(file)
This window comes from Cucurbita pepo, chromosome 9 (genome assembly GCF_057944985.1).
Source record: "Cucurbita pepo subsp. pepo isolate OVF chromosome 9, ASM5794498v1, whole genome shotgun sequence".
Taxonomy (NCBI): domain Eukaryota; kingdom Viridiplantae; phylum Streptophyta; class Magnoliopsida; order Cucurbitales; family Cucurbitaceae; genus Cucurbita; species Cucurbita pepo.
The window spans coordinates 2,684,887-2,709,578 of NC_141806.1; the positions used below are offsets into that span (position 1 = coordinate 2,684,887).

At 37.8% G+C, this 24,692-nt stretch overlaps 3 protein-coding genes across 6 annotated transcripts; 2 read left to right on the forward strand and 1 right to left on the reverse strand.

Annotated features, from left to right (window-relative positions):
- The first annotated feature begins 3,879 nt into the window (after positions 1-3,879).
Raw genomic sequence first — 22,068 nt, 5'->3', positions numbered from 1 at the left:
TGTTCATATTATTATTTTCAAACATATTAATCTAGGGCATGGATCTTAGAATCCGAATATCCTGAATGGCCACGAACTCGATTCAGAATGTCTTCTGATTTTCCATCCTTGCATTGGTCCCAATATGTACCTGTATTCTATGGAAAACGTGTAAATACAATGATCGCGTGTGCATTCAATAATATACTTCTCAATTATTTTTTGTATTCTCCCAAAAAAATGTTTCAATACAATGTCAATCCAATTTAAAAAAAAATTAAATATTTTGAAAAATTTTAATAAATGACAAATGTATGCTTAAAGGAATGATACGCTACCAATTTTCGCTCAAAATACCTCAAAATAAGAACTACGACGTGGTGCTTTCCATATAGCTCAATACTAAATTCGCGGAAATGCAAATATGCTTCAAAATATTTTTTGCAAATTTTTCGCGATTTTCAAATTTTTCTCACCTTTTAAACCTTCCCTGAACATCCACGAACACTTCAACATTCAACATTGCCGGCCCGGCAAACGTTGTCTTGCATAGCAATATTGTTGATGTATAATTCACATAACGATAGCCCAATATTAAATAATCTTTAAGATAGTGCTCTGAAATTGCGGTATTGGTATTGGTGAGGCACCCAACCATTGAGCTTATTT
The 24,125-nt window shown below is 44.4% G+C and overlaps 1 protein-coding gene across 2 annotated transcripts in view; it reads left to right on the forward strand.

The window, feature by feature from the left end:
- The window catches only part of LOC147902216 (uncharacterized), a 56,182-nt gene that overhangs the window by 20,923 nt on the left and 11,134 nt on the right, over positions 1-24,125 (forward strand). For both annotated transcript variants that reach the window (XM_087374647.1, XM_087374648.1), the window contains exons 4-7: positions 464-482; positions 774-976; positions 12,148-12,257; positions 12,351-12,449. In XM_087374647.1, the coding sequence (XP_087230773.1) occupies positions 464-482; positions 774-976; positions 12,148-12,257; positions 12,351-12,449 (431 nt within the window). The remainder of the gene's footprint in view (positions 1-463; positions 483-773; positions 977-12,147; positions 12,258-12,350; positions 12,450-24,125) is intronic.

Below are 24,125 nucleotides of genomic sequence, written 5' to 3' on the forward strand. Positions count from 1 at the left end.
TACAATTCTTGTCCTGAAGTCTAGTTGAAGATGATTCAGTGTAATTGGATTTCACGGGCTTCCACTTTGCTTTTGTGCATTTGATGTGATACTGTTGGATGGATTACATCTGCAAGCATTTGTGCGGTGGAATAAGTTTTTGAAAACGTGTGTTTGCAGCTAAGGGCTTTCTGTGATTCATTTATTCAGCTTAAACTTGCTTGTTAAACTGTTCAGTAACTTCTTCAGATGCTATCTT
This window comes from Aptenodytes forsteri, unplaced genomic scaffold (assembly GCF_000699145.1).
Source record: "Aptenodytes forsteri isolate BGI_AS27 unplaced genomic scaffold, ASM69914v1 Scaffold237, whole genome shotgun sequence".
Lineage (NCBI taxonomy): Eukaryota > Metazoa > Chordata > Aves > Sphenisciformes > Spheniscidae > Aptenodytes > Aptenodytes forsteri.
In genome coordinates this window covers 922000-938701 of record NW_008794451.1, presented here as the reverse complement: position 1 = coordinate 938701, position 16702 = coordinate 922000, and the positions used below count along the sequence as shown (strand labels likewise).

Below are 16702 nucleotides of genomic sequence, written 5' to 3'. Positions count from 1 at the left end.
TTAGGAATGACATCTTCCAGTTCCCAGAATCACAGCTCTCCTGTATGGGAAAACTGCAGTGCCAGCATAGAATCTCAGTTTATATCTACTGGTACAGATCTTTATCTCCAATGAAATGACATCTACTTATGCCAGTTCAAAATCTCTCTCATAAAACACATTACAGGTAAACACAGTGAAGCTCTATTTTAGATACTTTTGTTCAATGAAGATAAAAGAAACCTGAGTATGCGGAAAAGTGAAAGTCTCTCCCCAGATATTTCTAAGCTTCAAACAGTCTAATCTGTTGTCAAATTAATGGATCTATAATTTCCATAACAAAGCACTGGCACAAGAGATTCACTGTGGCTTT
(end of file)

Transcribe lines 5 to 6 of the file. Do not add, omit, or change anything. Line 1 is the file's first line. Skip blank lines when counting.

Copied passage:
At 37.8% G+C, this 24,692-nt stretch overlaps 3 protein-coding genes across 6 annotated transcripts; 2 read left to right on the forward strand and 1 right to left on the reverse strand.

Annotated features, from left to right (window-relative positions):